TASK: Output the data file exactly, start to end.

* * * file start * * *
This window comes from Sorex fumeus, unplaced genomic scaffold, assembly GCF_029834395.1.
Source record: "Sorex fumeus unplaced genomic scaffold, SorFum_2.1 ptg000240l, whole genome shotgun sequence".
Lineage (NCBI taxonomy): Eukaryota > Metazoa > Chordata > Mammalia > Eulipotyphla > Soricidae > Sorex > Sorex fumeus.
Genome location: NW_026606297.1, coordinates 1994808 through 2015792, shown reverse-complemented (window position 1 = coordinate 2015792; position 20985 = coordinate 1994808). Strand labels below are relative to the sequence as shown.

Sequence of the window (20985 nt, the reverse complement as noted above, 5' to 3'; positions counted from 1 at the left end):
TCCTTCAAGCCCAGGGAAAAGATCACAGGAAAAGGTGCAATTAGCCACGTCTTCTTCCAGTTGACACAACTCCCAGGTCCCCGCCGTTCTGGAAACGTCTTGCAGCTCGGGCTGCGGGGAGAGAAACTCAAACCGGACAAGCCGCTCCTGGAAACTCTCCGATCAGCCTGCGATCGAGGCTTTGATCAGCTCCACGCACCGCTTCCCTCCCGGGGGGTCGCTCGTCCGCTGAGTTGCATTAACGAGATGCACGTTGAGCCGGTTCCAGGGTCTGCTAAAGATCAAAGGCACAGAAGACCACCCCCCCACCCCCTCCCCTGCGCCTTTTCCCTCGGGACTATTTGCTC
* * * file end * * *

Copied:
This window comes from Sorex fumeus, unplaced genomic scaffold, assembly GCF_029834395.1.
Source record: "Sorex fumeus unplaced genomic scaffold, SorFum_2.1 ptg000240l, whole genome shotgun sequence".
Lineage (NCBI taxonomy): Eukaryota > Metazoa > Chordata > Mammalia > Eulipotyphla > Soricidae > Sorex > Sorex fumeus.
Genome location: NW_026606297.1, coordinates 1994808 through 2015792, shown reverse-complemented (window position 1 = coordinate 2015792; position 20985 = coordinate 1994808). Strand labels below are relative to the sequence as shown.

Sequence of the window (20985 nt, the reverse complement as noted above, 5' to 3'; positions counted from 1 at the left end):
TCCTTCAAGCCCAGGGAAAAGATCACAGGAAAAGGTGCAATTAGCCACGTCTTCTTCCAGTTGACACAACTCCCAGGTCCCCGCCGTTCTGGAAACGTCTTGCAGCTCGGGCTGCGGGGAGAGAAACTCAAACCGGACAAGCCGCTCCTGGAAACTCTCCGATCAGCCTGCGATCGAGGCTTTGATCAGCTCCACGCACCGCTTCCCTCCCGGGGGGTCGCTCGTCCGCTGAGTTGCATTAACGAGATGCACGTTGAGCCGGTTCCAGGGTCTGCTAAAGATCAAAGGCACAGAAGACCACCCCCCCACCCCCTCCCCTGCGCCTTTTCCCTCGGGACTATTTGCTC